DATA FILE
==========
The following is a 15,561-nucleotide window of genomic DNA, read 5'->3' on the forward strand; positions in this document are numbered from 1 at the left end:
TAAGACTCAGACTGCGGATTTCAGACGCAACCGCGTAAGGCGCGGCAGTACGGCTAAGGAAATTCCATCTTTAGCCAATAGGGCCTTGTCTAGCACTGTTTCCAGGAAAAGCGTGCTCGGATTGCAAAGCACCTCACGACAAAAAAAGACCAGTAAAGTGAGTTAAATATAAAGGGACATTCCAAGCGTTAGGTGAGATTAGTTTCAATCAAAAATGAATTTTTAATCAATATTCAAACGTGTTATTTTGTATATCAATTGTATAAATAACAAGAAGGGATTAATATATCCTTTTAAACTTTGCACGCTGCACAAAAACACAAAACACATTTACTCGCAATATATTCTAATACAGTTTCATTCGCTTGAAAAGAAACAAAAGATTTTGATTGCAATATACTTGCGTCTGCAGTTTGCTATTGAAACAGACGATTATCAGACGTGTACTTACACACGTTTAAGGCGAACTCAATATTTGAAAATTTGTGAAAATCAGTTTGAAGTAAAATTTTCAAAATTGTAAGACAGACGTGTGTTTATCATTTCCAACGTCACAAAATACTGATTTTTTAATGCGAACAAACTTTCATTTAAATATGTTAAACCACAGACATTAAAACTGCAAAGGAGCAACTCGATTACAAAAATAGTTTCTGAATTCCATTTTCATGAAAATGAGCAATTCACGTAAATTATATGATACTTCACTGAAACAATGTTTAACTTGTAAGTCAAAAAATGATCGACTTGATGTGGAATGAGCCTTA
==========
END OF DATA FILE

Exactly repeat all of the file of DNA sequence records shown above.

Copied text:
The following is a 15,561-nucleotide window of genomic DNA, read 5'->3' on the forward strand; positions in this document are numbered from 1 at the left end:
TAAGACTCAGACTGCGGATTTCAGACGCAACCGCGTAAGGCGCGGCAGTACGGCTAAGGAAATTCCATCTTTAGCCAATAGGGCCTTGTCTAGCACTGTTTCCAGGAAAAGCGTGCTCGGATTGCAAAGCACCTCACGACAAAAAAAGACCAGTAAAGTGAGTTAAATATAAAGGGACATTCCAAGCGTTAGGTGAGATTAGTTTCAATCAAAAATGAATTTTTAATCAATATTCAAACGTGTTATTTTGTATATCAATTGTATAAATAACAAGAAGGGATTAATATATCCTTTTAAACTTTGCACGCTGCACAAAAACACAAAACACATTTACTCGCAATATATTCTAATACAGTTTCATTCGCTTGAAAAGAAACAAAAGATTTTGATTGCAATATACTTGCGTCTGCAGTTTGCTATTGAAACAGACGATTATCAGACGTGTACTTACACACGTTTAAGGCGAACTCAATATTTGAAAATTTGTGAAAATCAGTTTGAAGTAAAATTTTCAAAATTGTAAGACAGACGTGTGTTTATCATTTCCAACGTCACAAAATACTGATTTTTTAATGCGAACAAACTTTCATTTAAATATGTTAAACCACAGACATTAAAACTGCAAAGGAGCAACTCGATTACAAAAATAGTTTCTGAATTCCATTTTCATGAAAATGAGCAATTCACGTAAATTATATGATACTTCACTGAAACAATGTTTAACTTGTAAGTCAAAAAATGATCGACTTGATGTGGAATGAGCCTTA